On a Family of Transportation Network Cooperative Games

Title: On a Family of Transportation Network Cooperative Games
Speaker: Dr. Yuval Hadas, Department of Management, Bar-Ilan University
Date: 1/1/2019
Time: 12:00 – 13:00
Place: Building #3A, lower conference room, floor 2 (floor 1 in the elevator), Ariel University, Ariel

Network connectivity is an important aspect of any transportation network, as the role of the network is to provide a society with the ability to easily travel from point to point using various nodes. A basic question in network analysis concerns how “important” each node is. In order to quantify the relative importance of nodes, one possible approach uses the concept of centrality. A limitation of classical centrality measures is the fact that they evaluate nodes based on their individual contributions to the functioning of the network. In the presentation, a game theory approach is introduced, based on cooperative games with transferable utility. Given a transportation network, several games are defined taking into account the network topology, the weights associated with the arcs, and the demand based on an origin-destination matrix (weights associated with nodes). The nodes of the network represent the players in such a game.  The Shapley value, which measures the relative importance of the players in transferable utility games, is used to identify the nodes that have a major role. For several network topologies, a comparison is made with well-known centrality measures. The results show that the suggested centrality measures outperform the classical ones, and provide an innovative approach for transportation networks analysis. Due to the computational efforts, a Monte Carlo approximation of the Shapley value is introduced, which is both fast and capable of integrating stochastic properties of the transportation network.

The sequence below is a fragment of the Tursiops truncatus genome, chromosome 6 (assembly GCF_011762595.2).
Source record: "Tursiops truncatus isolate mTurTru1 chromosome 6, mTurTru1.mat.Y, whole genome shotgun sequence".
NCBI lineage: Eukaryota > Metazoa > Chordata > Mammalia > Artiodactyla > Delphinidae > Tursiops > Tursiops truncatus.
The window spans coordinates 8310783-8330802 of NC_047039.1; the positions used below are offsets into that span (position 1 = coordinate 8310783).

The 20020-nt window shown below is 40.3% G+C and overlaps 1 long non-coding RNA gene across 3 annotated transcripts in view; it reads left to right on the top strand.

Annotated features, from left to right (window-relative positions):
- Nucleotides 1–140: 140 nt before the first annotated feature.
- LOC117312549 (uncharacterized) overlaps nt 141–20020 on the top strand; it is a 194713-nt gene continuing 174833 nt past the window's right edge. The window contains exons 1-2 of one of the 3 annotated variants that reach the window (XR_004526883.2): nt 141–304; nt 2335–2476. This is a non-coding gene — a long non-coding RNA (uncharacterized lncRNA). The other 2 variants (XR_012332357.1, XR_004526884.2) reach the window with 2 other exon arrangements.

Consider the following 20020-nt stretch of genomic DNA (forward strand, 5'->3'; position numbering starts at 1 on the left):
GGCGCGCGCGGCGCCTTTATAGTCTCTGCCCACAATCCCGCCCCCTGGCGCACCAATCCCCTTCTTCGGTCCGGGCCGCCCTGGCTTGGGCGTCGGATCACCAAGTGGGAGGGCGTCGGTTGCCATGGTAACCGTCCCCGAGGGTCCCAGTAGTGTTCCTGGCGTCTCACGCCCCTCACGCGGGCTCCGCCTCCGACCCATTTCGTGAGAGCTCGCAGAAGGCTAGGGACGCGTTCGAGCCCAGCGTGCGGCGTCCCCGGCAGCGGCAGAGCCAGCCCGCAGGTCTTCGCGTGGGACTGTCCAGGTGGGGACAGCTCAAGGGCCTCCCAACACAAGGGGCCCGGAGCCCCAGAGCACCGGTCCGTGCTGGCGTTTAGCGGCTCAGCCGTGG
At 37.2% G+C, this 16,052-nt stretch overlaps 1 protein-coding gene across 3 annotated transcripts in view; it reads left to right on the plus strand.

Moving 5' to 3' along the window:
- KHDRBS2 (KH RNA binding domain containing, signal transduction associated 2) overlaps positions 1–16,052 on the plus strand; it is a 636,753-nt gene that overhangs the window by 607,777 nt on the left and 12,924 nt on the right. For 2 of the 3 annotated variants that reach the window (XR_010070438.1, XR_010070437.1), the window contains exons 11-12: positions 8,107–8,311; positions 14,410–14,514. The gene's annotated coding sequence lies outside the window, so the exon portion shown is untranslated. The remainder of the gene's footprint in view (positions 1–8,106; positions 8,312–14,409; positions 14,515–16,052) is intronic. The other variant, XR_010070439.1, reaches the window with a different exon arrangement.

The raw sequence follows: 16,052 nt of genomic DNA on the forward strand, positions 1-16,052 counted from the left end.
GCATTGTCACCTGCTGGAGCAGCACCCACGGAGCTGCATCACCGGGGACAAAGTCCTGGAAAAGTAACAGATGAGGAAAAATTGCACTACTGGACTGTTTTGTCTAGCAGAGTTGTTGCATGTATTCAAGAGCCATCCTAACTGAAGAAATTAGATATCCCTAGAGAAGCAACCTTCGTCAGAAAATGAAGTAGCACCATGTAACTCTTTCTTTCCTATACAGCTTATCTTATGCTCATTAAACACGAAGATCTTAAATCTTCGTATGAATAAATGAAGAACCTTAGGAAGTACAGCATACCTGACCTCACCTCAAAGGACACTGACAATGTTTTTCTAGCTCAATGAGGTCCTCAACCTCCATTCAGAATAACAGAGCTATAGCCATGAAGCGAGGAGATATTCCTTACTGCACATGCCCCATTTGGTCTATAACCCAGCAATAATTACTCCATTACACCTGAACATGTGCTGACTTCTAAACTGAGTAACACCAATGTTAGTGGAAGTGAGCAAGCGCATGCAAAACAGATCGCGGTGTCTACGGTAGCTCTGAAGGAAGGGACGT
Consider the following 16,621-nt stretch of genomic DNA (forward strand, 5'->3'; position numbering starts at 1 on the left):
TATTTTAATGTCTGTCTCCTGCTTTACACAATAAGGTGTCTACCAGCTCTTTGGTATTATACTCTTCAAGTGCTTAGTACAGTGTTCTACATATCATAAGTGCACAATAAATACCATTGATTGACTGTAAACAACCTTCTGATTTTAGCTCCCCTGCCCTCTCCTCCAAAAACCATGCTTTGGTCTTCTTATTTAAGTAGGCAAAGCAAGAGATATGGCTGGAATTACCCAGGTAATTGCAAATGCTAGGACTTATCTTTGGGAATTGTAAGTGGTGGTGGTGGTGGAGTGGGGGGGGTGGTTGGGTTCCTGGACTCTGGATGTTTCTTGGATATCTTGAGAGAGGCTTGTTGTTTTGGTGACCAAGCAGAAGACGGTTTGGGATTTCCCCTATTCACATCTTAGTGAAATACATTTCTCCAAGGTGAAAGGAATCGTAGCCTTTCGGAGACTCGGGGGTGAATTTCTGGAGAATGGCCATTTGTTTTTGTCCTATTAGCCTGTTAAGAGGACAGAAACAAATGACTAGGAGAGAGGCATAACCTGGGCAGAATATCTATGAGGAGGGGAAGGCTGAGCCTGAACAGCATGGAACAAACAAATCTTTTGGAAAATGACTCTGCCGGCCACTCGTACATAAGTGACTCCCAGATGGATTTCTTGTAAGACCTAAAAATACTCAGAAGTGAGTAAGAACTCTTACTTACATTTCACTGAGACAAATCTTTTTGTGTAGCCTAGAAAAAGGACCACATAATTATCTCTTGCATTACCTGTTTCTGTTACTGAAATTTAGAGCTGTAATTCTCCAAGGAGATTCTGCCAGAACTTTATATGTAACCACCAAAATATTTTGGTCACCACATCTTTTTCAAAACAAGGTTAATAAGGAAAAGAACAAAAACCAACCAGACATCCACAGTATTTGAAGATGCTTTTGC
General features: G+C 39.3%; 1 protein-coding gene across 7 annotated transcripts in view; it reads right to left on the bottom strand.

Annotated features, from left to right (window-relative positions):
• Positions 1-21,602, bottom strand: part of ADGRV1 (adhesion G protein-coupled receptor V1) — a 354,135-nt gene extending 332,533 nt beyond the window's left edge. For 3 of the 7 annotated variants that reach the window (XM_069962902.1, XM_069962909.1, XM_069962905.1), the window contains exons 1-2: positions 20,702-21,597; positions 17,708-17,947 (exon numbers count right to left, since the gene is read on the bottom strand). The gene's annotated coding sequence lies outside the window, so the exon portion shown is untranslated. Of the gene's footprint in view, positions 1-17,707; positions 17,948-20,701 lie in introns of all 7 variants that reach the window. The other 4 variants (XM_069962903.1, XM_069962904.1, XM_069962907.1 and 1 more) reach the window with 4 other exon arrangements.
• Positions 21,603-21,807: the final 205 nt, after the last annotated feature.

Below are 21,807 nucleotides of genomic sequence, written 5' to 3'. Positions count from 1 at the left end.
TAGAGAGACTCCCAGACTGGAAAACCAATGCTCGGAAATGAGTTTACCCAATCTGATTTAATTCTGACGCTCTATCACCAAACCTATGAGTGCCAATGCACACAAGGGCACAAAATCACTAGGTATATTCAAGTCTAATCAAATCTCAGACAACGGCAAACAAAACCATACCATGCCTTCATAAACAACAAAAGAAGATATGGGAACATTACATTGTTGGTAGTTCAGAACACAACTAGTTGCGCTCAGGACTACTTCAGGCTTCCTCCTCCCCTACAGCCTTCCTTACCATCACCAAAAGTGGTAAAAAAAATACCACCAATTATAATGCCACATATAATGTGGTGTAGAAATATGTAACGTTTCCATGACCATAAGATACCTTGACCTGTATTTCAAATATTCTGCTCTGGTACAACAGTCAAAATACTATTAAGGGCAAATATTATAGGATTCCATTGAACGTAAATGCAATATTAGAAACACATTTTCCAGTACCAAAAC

Short bio:
Dr. Yuval Hadas earns his Ph.D. in Transportation Sciences from the Technion – Israel Institute of Technology. He is a faculty with the Department of Management since 2003 and focuses his research on transportation networks, public transportation, information systems, GIS, routing, and emergency logistics. Yuval has a vast experience in optimization, simulation, and data analysis (both spatial and non-spatial). He is currently the head of the Supply Chain Management and logistics studies at Department. In the past, Yuval served as assistant to the Chief Scientist of the Ministry of Transport, Israel.